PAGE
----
It was at this time that Marconi descended upon us to give us a Port State Radio Inspection.  These ‘spot checks’ are designed to check vessels that come into port and ensure that they are maintaining the conditions of their license to operate a radio station onboard.  The inspection consisted of checks and tests on all the radio equipment onboard.   Even though the Shackleton is only rather small in the world of Shipping, she boasts an impressive array of communications and electronic equipment.  ‘Duplication of Equipment’ is one way of ensuring that the vessel is adequately covered in times of emergency.  This means that we carry at least 2 VHF radios with associated DSC (automatic watch-keeping receivers listening for distress signals).   2 MF/HF Transmitters and again, associated DSC equipment.  Teleprinters, Satellite Communicators, Satellite Beacons and Radar Transponders (beacons that can be picked up by ship’s radars), all have to be tested and passed as working and up-to-date.  Batteries have to be checked for expiry dates, and all antennas checked to see that they are still radiating correctly and efficiently. It is quite an involved test and the worst-case-scenario, is that if we ‘fail’ the check, the ship can be prevented from putting to sea.

I am happy to report that we passed with flying colours !   The RRS Ernest Shackleton has a healthy Radio Department. !

Above: Click on the Image to see the Main Radio Station.

Wavey Davey's Wit Spot

Considering we are entering our North Sea period, here is a topical joke from your master of mirth, Wavey Davey.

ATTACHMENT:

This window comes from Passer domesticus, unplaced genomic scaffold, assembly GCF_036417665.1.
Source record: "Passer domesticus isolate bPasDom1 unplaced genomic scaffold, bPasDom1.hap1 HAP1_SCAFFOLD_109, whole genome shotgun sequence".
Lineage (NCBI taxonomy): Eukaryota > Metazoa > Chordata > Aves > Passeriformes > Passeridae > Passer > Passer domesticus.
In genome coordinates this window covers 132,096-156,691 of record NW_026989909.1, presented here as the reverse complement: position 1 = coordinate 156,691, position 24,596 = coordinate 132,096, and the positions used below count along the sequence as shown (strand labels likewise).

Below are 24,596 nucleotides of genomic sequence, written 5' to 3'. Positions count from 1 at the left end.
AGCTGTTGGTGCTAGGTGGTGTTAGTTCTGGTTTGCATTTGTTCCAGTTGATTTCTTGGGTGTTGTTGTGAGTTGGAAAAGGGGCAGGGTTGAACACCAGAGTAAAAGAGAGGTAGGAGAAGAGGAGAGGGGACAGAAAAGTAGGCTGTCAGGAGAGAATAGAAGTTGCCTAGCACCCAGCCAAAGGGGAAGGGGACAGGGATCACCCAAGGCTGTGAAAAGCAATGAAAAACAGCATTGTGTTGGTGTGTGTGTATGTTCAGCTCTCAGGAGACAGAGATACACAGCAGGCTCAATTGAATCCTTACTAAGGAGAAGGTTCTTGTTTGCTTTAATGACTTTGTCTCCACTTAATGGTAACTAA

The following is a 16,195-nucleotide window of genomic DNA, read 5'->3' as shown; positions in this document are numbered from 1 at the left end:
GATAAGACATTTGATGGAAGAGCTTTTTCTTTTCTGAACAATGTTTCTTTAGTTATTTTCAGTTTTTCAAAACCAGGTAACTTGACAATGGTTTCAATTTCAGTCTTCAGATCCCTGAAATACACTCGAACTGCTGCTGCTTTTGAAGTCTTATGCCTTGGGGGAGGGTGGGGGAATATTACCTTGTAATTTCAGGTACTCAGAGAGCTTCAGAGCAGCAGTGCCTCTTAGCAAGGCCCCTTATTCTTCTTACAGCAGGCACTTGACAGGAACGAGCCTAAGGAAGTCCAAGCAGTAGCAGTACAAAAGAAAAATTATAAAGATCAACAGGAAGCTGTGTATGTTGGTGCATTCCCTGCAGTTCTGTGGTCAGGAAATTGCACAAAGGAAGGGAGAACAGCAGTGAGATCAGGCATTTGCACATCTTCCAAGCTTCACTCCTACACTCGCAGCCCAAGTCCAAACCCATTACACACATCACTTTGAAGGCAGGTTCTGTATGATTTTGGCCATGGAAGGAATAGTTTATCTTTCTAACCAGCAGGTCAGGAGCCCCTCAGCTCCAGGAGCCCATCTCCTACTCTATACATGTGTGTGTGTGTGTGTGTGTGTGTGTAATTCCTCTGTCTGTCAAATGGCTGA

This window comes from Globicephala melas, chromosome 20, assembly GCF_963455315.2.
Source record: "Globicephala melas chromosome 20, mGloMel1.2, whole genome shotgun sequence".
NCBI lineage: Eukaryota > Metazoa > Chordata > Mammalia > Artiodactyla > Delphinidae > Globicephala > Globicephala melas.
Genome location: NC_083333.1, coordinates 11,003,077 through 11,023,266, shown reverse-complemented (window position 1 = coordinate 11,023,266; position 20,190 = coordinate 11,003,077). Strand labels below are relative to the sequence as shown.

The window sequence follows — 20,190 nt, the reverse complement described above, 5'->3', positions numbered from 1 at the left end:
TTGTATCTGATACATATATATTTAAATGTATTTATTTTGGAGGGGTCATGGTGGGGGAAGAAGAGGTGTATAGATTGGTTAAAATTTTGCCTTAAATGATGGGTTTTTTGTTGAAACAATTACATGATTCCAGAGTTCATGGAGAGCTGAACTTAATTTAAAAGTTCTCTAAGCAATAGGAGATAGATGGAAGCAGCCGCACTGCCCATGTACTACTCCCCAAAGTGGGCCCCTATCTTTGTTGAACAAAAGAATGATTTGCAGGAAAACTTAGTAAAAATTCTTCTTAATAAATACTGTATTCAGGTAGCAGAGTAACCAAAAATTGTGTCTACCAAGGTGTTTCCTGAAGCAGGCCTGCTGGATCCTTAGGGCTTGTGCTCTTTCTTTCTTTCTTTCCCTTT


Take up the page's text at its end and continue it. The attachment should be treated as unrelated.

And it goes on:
He used to work on the oil rigs, but he was fired for throwing bread to the helicopters !

The DP Trials
Complete with Archive Pictures of Shackleton in North Sea Mode !

Before departing to Sea Trials off the East Coast of England, we had to complete the pre-North Sea preparations which included removing the Tula cargo tender from Immingham to it’s summer storage in Grimsby along the river.  3rd Officer Mike Golding took command of the little vessel to journey through the lock gates on Tuesday and navigate down to Grimsby and take the less-nautical choice of a return to Immingham by taxi ! (after having an all-in Fish and Chip lunch at ‘Alexandra’s’ Fish Bar) !

Above: Tula in the water last season.

We also had a visit from the MCA, the Authority responsible for authorizing certification for the vessel, and they reviewed our newly installed Ship’s Security Plan.   As from July 01st of this year, all vessels of certain size and tonnage must display adequate ‘security measures’ in the aftermath of the September 11th and heightened terrorist threat.  I am happy to report that on Wednesday 26th, the ship satisfied the MCA that we had adequate measures already in place.  We now await the anticipated Issue of a Ship’s Security Certificate.

Above: Click to see the Light Taut Wire complete with bright new paint job.

So on Friday morning (28th) we departed the Immingham dock and travelled the 5 hours out to sea off Flamborough Head.  Then at 1400, we commenced the 2004 DPVOA trails for the Ernest Shackleton.   These tests are very thorough tests of the DP System.  Dynamic Positioning is the ability of the ship (through computer technology) to monitor the ships position (from GPS, the Light Taut Wire reference, Hydroacoustic references, Laser-beams) and also sense the forces acting to move the vessel from that position.  This is wind, tide and current.  However, all this technology has to be reliable in order to achieve control of the vessel without human intervention.  We test the reliability by failing certain parts of the system and ensure that what remains has the ability to remain ‘on station’.

In essence, we spent the next 20 hours trying to ‘break’ the ship we had just spent the week fixing.   On the 29th, we took a break from 0230-0600 hours for some sleep but at the end of the period by 0930 hours, we had completed some very thorough testing, we had finished our work of Flamborough head, and … we had broken the ship !

Not necessarily ‘broken the ship’, but the Trials highlighted some areas that needed modifying to ensure the vessel was truly ready to go onto location in the North Sea as a DP2 vessel.  We returned to port on Saturday to make the necessary alterations, only to find that IT WAS A BANK HOLIDAY in England.